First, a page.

5.2.3 Tacit knowledge and chronological contexts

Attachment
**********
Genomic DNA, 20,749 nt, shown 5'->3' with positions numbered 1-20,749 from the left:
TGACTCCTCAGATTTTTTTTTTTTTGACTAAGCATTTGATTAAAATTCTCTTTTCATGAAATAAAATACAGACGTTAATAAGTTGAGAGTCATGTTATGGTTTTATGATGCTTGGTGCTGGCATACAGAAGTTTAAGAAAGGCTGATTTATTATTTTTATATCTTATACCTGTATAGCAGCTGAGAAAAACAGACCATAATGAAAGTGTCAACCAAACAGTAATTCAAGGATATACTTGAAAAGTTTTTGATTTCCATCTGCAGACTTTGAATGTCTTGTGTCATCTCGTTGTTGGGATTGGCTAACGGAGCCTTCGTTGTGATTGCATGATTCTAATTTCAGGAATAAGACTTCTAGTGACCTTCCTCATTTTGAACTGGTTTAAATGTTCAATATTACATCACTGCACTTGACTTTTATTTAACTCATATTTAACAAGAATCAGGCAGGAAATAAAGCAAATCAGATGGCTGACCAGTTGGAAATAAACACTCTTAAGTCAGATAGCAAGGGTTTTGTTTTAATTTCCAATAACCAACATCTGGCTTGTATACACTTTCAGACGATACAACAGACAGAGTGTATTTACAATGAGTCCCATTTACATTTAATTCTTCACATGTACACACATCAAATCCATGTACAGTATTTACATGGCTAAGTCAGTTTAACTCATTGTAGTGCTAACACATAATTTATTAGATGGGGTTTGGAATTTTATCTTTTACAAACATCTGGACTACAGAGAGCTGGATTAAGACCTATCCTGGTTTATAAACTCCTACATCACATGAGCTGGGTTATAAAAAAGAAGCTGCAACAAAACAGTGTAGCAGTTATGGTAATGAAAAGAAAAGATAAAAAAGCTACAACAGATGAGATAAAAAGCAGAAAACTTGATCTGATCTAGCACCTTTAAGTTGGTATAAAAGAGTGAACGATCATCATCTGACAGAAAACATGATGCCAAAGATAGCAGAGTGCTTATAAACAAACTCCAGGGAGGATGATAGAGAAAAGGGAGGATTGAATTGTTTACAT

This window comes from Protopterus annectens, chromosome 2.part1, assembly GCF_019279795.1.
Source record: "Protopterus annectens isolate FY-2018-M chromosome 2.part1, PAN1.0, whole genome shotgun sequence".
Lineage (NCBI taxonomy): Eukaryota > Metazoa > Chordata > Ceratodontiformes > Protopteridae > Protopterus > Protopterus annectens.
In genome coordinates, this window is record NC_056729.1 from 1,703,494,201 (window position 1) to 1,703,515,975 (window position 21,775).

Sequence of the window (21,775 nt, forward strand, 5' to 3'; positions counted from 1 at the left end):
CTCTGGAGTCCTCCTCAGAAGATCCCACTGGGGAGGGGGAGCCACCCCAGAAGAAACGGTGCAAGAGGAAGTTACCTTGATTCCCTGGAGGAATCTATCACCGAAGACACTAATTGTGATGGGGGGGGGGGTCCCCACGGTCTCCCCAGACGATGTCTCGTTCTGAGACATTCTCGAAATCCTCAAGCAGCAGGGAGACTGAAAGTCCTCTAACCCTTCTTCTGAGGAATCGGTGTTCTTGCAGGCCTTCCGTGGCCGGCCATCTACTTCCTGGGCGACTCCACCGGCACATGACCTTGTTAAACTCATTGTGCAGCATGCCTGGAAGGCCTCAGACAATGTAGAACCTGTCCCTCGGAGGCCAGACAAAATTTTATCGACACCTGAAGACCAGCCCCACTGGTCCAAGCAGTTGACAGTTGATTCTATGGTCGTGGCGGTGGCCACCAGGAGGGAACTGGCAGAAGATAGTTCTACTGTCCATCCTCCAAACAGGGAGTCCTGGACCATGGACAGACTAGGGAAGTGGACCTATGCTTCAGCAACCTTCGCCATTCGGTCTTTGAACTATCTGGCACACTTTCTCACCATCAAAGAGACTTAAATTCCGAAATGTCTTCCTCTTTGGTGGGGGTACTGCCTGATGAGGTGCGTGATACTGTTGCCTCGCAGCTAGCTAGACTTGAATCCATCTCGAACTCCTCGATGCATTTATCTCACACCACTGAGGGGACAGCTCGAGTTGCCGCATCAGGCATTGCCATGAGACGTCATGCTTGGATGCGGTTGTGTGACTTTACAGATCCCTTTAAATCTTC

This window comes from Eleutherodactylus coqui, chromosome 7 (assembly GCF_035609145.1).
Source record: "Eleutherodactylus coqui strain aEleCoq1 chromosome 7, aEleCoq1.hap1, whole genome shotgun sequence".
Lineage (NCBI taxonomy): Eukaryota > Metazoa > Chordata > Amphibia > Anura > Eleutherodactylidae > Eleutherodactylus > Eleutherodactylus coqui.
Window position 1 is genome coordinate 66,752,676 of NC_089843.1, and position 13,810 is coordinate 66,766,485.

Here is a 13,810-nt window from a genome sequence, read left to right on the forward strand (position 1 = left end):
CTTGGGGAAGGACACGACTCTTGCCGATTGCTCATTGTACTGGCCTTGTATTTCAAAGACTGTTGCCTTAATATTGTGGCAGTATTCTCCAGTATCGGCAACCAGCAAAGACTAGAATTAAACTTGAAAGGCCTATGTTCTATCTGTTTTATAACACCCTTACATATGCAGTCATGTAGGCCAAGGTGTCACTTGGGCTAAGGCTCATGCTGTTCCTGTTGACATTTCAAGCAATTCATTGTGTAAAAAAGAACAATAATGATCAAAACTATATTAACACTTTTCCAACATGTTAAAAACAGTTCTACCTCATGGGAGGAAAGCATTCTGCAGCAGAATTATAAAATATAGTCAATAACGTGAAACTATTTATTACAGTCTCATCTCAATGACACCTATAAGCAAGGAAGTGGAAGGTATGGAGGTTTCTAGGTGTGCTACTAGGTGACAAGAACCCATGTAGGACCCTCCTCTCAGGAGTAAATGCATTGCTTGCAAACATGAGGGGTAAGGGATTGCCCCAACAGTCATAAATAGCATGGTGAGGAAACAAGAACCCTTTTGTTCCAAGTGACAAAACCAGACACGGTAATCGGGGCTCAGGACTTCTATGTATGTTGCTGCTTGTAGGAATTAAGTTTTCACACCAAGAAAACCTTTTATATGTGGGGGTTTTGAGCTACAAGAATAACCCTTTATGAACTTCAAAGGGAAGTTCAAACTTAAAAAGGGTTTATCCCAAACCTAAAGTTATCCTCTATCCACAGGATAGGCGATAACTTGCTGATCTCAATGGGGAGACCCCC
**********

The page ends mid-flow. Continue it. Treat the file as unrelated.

Three key elements or characteristics need to be considered in our discussion of the figurative paintings at Faravel: the animals (a deer and perhaps a dog), the way they are represented (facing one another), and the probable projectile in the back of the deer. Each of these elements, plus the possible human figure, suggests a relationship with hunting. We have to accept that in the absence of direct dating of the composition that there are two contenders for the chronological context for this art – the Neolithic and the Iron Age. For that reason, we offer contextual assessments for both periods. The notion of tacit knowledge is important when we have a phenomenon that appears across a range of different temporal and spatial contexts. The persistence of a particular motif might represent resilience in a specific belief or set of beliefs, where certain people accept how an activity should be structured. Tacit understanding or knowledge might refer to experiences that are not easily shared, and are thus different from explicit knowledge (Polanyi and Sen 2009). Tacit knowledge is founded on the articulation of socially embedded messages that have meaning across space and probably time (Collins 2010). An emphasis on this form of motif could have been part of collective representations associated with individuals whose worlds were often far from other of people. Despite the possibility that the appearance of stylistically similar motifs across a region imply 'rule following' (Johannessen 1998), we should also question the notion that this type of art was designed to reproduce a normative understanding or narrative regarding the animal depicted (Herva and Ikäheimo 2002, 100).